Altabel Group's Blog

Windows 8: The death of the Silverlight framework?

Posted on: June 29, 2011

I think many of you have been keeping up with the Windows 8 announcements and you are aware that Microsoft made a bit of a stir in the .NET development community with their 10 minute demo of Windows 8. They explicitly mentioned HTML5 and JavaScript as the ways to build new-look Windows 8 applications while there’s been no mention of Silverlight or .NET and their place in the OS. The developer communities of both technologies have been panicking a little as a result. Because of Microsoft’s lack of assurances, there’s a chance that both might see a diminished role in the OS. If that trend continues, there is a possibility that .NET and Silverlight could soon die, leaving a bunch of developers’ skills useless.

Many think it won`t happen, at least with .NET as it’s widely used by some high-profile companies. Silverlight… there is a little bit of concern about it.

Obviously, we can`t suppose what Microsoft is planning for Silverlight, but some people are beginning to have difficulties understanding how any company could still trust it as a viable technological choice. First the mixed messages, then the clear favoritism Microsoft is showing towards HTML5 and JavaScript (which, IMO, is justified but that’s another topic), and now the unwillingness to stand up for one of their products that is being doubted so openly, for the first time by its very users who only want assurance of Microsoft that their investments in the technology haven’t been a total waste.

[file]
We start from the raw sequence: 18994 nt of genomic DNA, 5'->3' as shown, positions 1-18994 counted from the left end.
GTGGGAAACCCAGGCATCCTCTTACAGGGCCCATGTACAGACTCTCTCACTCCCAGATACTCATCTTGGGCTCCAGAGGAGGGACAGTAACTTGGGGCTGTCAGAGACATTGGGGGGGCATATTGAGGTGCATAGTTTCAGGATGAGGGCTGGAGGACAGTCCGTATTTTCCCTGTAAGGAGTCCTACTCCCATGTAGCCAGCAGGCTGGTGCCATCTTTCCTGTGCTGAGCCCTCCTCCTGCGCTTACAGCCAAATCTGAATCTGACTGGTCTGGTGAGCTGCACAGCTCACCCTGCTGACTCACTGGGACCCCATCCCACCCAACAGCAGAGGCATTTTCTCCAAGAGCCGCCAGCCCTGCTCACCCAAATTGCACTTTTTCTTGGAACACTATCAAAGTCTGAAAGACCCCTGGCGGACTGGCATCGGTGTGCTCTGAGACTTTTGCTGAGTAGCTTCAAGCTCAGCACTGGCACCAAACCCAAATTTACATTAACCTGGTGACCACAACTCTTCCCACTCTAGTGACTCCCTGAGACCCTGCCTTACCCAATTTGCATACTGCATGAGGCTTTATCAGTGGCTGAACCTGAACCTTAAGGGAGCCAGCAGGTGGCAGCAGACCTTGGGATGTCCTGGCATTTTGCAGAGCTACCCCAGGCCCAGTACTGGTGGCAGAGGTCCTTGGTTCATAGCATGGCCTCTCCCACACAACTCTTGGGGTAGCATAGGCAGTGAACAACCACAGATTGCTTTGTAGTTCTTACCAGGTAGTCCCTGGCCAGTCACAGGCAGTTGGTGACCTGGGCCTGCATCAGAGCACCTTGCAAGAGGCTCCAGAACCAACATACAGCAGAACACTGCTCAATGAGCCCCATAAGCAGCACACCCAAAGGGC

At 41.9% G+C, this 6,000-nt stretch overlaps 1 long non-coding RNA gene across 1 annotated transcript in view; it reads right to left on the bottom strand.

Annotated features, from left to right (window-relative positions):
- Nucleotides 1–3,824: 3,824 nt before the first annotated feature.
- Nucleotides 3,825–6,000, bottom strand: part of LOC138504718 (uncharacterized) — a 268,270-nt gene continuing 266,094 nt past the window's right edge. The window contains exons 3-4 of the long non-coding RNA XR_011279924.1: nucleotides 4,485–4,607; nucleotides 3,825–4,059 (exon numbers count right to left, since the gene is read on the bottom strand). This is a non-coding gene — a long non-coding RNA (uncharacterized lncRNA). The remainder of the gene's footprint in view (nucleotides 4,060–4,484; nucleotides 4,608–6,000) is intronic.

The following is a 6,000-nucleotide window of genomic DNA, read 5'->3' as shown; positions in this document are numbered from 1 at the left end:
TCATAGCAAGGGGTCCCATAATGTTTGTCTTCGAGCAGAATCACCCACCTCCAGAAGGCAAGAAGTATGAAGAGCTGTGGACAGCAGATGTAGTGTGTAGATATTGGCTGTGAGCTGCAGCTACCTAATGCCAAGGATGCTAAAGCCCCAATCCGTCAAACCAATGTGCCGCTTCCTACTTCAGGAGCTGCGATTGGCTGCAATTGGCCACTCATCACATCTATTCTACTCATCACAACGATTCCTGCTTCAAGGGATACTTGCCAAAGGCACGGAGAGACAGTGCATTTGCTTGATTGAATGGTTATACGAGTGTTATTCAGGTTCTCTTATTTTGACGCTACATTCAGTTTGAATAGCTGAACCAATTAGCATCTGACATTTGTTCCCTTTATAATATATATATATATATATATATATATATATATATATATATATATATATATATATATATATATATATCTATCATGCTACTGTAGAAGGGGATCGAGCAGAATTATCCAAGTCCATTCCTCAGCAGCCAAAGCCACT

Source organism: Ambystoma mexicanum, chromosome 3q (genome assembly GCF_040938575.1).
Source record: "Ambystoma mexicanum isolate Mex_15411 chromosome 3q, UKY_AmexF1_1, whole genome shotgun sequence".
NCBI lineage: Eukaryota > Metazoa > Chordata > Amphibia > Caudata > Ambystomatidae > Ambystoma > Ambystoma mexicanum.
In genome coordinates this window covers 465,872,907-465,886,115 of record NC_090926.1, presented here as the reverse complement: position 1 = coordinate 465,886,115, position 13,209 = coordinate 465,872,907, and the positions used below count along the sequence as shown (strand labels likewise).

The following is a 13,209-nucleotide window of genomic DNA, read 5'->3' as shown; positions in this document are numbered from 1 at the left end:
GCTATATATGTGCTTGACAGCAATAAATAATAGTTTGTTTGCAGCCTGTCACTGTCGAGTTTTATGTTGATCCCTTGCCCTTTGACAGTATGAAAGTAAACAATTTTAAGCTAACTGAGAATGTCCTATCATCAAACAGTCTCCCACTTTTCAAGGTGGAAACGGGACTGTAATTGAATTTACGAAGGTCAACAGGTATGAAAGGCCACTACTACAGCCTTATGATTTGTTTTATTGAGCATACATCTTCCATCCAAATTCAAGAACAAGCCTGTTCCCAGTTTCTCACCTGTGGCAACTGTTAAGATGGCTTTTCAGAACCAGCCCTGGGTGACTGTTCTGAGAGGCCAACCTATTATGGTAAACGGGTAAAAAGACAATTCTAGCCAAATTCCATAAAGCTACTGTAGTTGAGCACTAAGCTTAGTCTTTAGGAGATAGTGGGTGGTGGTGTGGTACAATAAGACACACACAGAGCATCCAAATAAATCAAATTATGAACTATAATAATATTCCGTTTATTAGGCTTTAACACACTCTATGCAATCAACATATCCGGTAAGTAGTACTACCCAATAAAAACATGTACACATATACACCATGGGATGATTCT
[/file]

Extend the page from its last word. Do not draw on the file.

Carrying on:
What are your ideas ? What is the future of Silverlight? Do you think developers will switch from SL to the more open standard of HTML/JS?

Anna Kozik
Altabel Group

1 Response to "Windows 8: The death of the Silverlight framework?"

I think that Microsoft will keep SL for a while on Windows Phone, but support on other platforms will be reduced as it will be substituted by HTML5/JS.

Eventually, HTML5 will rule on all MS platforms, and SL will have no reason to be maintained any more.

Regarding the future of .NET, that’s even trickier to predict what will happen.

In the Web front (ASP.NET), there has been a persistent shift of code to the client side and this movement has been going on for the last 5 years now. AJAX, jQuery and JSON have been the main forces so far, and now HTML5 is being added to the mix, so, the downplay of .NET in the ASP.NET side is clear.

On other fronts, .NET is strong so far, what things change over time …

Kind regards, Gastón E. Nusimovich

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